CCPI Staff Writer Jessica Demarest interviewed Kristin Wolf during the Fall 2015 semester as part of our Apiary Project. In honor of sustainability month, we’ve transcribed the interview for you to read.
What was the reasoning behind starting the Champlain Apiary?
While getting her PhD at George Mason University, Kristin’s mentor was very involved in the beekeeping program and taught her all about it. She liked the idea of experiential learning and said that “it’s a way that you can have a living laboratory on campus.” Kristin decided she wanted to bring something like that to Champlain and the apiary was started in 2013. It’s now entering its third season.
The apiary is also useful for classes. Environmental Policy uses the apiary to study the economy and environment; the Concepts of Community classes look at bees as individuals and the hive mind as a whole; and the Bodies courses look at it in terms of reproduction.
Did you have any challenges starting the apiary? What were they?
As far as personal challenges go, Kristin was pregnant with her first child and the baby came 6 weeks early, which happened to coincide with the arrival of the bees. She was lucky enough to make many friends in the beekeeping community who supported her during that stressful time. But she had to understand liability and risk management in order to get approval—especially because a dog ban was happening at campus around the same time which caused push back against the apiary. Kristin was given the task of finding an already-small space on campus that was suitable for the bees.
What is the primary goal of the apiary?
“My main focus was to bring people around bees and introduce them to this other community,” said Kristin. She sees the apiary as a self-sustaining business: the honey sales can advertise the apiary and sustainability and the College can use it to educate their students. She’s hoping that, by next year, she will be a certified bee keeper.
As a beekeeper, what is your opinion on the declining bee populations? Is it as serious as some might say?
The declining populations are less serious for hobbyists in Vermont than they are for commercial beekeepers who work on a bigger scale. A recent lawsuit against EPA regarding pesticides showed that lots of pesticide use (plus stress) on the bees and monocrop diets result in Colony Collapse Disorder (CCD).
“CCD effects those beekeeping operations that are using bees for commercial pollinating,” said Kristin. You can read more about CCD here.
Research indicates that population decline will have various adverse effects on the economy, the environment, agriculture, etc. What aspect of population decline poses the most serious threat?
Crops and agriculture get the most publicity. Native pollinators are not researched and their decline might be more serious than the decline of managed honeybees because beekeepers know how to deal with honeybee decline.
Wildflowers and meadows would ultimately disappear. More research needs to be done to prevent these things from happening. We need to see how they’ve been assessed by landscape change, farming, etc.
In what ways, if any, do small apiaries like the one at Champlain influence this larger, global phenomenon? Can small beekeeping operations make a difference?
Apiaries encourage learning. Exposure to bees increases knowledge, can help students be less afraid, and help them understand the importance of bees. They give more insights into bee life.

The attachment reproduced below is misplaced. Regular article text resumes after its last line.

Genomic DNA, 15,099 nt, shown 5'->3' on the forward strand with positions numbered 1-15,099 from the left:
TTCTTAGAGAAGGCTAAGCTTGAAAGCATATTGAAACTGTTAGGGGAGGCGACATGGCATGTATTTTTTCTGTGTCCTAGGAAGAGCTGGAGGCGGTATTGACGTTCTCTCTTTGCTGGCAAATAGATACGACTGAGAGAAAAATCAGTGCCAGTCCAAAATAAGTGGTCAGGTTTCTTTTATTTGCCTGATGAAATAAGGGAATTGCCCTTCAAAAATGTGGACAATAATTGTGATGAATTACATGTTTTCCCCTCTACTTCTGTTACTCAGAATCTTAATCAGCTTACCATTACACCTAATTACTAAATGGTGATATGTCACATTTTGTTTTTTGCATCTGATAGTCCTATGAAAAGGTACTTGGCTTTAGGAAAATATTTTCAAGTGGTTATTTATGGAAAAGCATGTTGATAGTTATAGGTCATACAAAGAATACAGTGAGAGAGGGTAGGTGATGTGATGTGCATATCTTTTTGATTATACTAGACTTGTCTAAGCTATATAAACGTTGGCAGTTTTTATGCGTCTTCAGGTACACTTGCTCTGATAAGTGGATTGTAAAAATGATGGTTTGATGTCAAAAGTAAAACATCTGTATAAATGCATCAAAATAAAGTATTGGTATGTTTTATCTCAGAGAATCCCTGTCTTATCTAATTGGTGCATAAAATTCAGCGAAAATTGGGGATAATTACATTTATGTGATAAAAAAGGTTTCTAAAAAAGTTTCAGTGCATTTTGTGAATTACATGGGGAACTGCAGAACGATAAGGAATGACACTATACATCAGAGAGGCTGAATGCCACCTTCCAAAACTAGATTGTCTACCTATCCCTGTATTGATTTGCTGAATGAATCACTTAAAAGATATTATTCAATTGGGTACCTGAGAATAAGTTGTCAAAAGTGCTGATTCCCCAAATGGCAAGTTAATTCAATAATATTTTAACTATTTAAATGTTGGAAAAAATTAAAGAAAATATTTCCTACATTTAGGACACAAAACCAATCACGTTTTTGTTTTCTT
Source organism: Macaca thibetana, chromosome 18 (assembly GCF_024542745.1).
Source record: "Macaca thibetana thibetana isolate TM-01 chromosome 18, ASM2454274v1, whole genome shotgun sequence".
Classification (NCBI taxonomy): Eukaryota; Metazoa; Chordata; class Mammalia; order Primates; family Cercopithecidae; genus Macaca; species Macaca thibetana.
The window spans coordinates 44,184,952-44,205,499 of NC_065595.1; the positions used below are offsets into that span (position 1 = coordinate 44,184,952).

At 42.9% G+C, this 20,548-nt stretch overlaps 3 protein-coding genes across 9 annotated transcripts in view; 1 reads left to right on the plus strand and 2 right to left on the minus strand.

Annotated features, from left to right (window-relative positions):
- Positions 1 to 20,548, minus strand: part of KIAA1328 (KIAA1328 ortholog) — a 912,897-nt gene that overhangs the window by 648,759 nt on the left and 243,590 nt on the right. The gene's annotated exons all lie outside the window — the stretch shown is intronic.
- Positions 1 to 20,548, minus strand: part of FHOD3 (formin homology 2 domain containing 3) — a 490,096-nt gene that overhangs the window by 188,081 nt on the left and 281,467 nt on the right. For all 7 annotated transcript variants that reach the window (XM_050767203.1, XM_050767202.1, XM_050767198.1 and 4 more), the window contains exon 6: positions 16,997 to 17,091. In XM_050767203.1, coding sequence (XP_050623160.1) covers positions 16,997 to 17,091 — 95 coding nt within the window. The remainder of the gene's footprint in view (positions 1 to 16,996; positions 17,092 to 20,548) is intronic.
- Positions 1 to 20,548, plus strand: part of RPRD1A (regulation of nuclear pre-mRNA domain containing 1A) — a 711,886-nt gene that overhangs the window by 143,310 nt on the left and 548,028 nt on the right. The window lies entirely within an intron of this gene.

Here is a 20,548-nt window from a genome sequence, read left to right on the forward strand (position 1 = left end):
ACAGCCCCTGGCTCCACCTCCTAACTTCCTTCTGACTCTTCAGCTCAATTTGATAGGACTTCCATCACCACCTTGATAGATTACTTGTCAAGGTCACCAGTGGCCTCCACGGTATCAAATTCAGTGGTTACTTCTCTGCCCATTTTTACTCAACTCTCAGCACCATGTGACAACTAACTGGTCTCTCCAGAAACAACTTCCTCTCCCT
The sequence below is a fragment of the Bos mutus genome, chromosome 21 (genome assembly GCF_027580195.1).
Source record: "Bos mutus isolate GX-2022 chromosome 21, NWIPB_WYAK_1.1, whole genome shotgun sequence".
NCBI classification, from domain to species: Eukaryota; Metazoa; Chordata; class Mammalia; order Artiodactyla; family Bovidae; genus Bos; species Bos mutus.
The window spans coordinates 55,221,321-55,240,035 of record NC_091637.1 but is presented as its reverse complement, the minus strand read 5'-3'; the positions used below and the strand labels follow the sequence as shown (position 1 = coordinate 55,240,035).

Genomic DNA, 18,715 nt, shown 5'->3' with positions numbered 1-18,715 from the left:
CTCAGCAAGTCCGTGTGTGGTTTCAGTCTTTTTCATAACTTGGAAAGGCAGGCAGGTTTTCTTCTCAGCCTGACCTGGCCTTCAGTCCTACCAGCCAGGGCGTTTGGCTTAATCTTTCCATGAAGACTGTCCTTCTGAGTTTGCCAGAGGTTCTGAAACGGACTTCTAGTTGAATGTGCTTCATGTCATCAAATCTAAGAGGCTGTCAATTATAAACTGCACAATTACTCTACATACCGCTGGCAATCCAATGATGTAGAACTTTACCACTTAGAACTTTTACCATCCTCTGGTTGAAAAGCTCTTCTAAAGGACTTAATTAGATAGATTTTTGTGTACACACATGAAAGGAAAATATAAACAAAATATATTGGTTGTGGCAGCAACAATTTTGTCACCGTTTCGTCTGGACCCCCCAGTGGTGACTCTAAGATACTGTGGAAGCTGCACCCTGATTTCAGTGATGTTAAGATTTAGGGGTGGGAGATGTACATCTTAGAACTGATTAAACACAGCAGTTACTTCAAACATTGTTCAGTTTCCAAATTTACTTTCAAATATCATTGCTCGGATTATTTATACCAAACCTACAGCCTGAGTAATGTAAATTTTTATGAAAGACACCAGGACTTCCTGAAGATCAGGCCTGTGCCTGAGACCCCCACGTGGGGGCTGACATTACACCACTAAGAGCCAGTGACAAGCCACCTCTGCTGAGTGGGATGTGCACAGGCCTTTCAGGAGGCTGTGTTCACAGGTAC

“There’s nothing better than standing around a hive with a bunch of students and having them peer into it and see how gentle and docile they are and how busy they are making a life for themselves.”
Many students haven’t heard of the apiary before. Is this detrimental to your efforts?
The short answer is yes. So far the apiary has been led by Kristin in a one-on-one style with help from a few students as they’ve gotten it up and running.
Is the Champlain Apiary living up to its full potential on campus?
It needs team growth. Kristin believes there are students on campus who would be a perfect fit for the apiary team whom she hasn’t found yet. They’ve been very focused on the experiential learning aspect and that part has gone well but other impacts aren’t up to full potential yet.
“There are so many other directions that this could go and so much impact it could have if we had other people on board to help with the public relations aspect of it,” said Kristin.
In your opinion, what needs to happen to solve the population problem?
Diligence. There needs to be better pesticide testing and an increase in awareness about the value of pollinators.
“The value of pollinators more than overrides anything else. These are ecosystem services that we can never gain back if they go away. Never,” said Kristin.
The public needs to change their mindset about bees. It’s a collective responsibility and citizens need to be better informed so they can advocate for changes in public policy.
Is there any way individuals can make a difference in their daily lives?
Be more aware. We need to cut down on “greenscaping” and find more creative ways to enhance our landscape without creating lawns that have no ecosystems.
“Enhancing the landscape that we live in in creative ways…is always really helpful, and more importantly understanding why you might be doing that.” No one should jump to becoming a beekeeper. It’s a lot of responsibility and it’s not quite that simple.
What would a world without bees look like?
It would be very bleak. 1/3 of our food would disappear and there would be no more flowering plants. Anything worth eating that creates a healthy diet is due to pollinators. Culinarily, our options would be bleak. We would have a very desolate landscape.
–Interview by Jessica Demarest
–Post transcribed by Kiera Hufford